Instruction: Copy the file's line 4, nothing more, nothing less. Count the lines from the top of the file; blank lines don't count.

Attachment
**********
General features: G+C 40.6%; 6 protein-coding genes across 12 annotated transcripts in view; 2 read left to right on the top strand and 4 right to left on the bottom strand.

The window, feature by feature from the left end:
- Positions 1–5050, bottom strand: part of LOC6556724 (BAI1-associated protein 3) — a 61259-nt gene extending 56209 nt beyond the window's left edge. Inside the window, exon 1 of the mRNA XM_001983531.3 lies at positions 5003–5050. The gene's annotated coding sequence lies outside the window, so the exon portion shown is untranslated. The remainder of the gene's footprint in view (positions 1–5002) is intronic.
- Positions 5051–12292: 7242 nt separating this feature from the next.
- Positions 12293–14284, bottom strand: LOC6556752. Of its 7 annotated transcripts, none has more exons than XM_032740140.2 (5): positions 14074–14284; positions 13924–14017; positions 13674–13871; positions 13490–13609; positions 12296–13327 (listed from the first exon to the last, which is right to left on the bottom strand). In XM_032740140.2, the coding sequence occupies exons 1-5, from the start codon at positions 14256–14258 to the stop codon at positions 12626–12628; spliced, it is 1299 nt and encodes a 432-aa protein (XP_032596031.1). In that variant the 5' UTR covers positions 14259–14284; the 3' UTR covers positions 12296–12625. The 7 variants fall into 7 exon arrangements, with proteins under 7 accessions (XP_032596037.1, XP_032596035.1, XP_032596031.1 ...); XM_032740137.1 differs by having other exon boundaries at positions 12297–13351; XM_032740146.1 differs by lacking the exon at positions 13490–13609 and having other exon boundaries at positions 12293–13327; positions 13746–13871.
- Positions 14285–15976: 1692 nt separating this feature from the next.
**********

- Positions 5051–12292: 7242 nt separating this feature from the next.